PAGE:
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Supporting America's Small Businesses


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Small businesses are the backbone of the American economy which is why Congress and President Bush have worked over the duration of the 108th Congress to enact legislation which reduces the tax and regulatory burdens that hinder small businesses and ultimately overall economic growth and job creation.

In May 2003, the President signed the Jobs Growth and Reconciliation Act of 2003 which among other things accelerated the tax cuts by speeding up the individual income tax rate reduction, and increased small business expensing from $25,000 to $100,000 until 2005.

In June 2003, the House voted overwhelmingly to completely repeal the unfair death tax. The simple fact is that with this tax in place, families cannot afford to pass on their small businesses to future generations. It is often cheaper for people to sell a business rather than pass it on to their children. This is outrageous.

The House also passed the Small Business Health Fairness Act which creates national Association Health Plans allowing small businesses to band together and purchase health insurance through national associations at group rates. And then there are the Health Savings Accounts which were part of the larger Medicare bill passed at the end of last year. These accounts further increase the availability of health care by allowing a tax deduction to uninsured individuals or folks in health plans with high deductibles-usually those who own a small business or work for one.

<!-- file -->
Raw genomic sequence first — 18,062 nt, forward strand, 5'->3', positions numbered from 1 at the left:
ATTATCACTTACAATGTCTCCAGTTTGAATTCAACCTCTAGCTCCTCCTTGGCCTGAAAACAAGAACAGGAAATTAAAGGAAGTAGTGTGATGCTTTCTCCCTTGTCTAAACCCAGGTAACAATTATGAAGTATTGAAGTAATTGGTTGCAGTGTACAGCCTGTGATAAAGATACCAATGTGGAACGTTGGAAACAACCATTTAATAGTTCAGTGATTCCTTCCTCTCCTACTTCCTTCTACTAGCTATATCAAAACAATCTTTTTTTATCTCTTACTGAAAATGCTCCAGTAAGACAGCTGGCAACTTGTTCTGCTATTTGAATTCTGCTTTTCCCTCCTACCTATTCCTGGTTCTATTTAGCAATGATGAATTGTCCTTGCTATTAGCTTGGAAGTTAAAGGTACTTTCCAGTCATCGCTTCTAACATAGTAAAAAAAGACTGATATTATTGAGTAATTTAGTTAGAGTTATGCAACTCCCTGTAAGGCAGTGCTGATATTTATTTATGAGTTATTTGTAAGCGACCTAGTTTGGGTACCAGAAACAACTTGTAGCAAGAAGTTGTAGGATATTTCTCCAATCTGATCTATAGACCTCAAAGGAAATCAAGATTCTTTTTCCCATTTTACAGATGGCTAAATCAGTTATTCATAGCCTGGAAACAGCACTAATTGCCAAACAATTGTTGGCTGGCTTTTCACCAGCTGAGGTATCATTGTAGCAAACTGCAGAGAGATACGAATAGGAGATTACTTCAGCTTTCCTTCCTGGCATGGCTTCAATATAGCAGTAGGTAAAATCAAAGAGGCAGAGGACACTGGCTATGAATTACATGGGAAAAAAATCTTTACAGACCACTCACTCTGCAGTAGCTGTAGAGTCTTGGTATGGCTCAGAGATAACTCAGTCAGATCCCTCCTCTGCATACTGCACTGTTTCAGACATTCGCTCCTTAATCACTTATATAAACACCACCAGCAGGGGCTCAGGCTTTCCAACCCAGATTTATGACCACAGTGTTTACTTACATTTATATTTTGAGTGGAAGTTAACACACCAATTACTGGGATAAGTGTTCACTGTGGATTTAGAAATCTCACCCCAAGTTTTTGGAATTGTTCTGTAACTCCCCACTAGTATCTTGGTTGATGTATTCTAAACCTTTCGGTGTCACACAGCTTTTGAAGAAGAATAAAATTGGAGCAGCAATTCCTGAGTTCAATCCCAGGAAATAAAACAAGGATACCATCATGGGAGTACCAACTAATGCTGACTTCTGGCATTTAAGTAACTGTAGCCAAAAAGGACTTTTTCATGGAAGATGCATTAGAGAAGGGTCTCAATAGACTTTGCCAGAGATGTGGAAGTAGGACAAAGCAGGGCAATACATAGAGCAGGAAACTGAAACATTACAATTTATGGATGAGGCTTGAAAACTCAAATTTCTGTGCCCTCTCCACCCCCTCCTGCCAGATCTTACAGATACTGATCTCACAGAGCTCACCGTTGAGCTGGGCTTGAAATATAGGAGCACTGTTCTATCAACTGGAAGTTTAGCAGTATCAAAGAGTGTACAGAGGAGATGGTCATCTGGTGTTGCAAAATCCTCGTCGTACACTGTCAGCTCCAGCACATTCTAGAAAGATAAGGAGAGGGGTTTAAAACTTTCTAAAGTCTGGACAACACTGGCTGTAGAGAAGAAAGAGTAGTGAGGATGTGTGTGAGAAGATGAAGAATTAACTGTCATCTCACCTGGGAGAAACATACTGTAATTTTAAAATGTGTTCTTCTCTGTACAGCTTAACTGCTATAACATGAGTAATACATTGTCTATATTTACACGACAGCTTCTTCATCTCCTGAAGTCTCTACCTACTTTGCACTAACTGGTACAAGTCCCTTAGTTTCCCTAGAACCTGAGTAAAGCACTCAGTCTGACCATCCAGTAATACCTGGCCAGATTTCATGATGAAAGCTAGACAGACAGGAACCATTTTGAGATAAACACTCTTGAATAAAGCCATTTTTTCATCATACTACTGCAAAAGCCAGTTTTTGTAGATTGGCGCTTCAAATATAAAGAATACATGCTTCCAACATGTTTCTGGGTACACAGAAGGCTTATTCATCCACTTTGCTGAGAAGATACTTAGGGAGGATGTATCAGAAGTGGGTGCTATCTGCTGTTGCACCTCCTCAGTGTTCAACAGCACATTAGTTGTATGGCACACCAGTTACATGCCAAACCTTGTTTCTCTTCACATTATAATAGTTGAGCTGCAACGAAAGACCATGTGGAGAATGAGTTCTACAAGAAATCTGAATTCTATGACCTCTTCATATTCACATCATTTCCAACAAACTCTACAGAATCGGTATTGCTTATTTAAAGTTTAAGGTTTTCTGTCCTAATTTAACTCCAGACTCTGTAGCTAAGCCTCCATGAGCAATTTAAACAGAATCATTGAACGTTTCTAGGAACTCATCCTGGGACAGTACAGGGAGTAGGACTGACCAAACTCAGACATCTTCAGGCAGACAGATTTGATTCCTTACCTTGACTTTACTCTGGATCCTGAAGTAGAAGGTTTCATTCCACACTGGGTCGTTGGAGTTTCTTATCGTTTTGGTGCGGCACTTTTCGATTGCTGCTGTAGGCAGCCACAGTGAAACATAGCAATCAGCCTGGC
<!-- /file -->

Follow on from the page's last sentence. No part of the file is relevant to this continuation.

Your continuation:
In 2003, President Bush signed into law legislation which removed the $500,000 lending cap in the Small Business Administration's main business loan guarantee program.

The Small Business Advocacy Improvement Act of 2002 strengthens and improves the Office of Advocacy within the Small Business Administration to ensure that there is an office within the Executive Branch that is equipped to act as an effective advocate on behalf of small businesses.

This same legislation provides significant funds for the Office of Advocacy, providing them with resources needed to conduct credible economic studies and research, without which it would be impossible for them to accurately convey the impact of various federal regulations on small businesses.

The Paperwork and Regulatory Improvements Act which passed the House in May of this year will help curb the growth in federal regulatory and paperwork burdens.

These are just some of the legislative highlights from this Congress which positively impact small businesses. Small businesses are an integral part of our national economy, having helped sustain unprecedented levels of growth in the last decade. I am encouraged by these measures and remain committed to passing additional legislation, which rewards ingenuity rather than stifling it and which supports small businesses rather than dragging them down.

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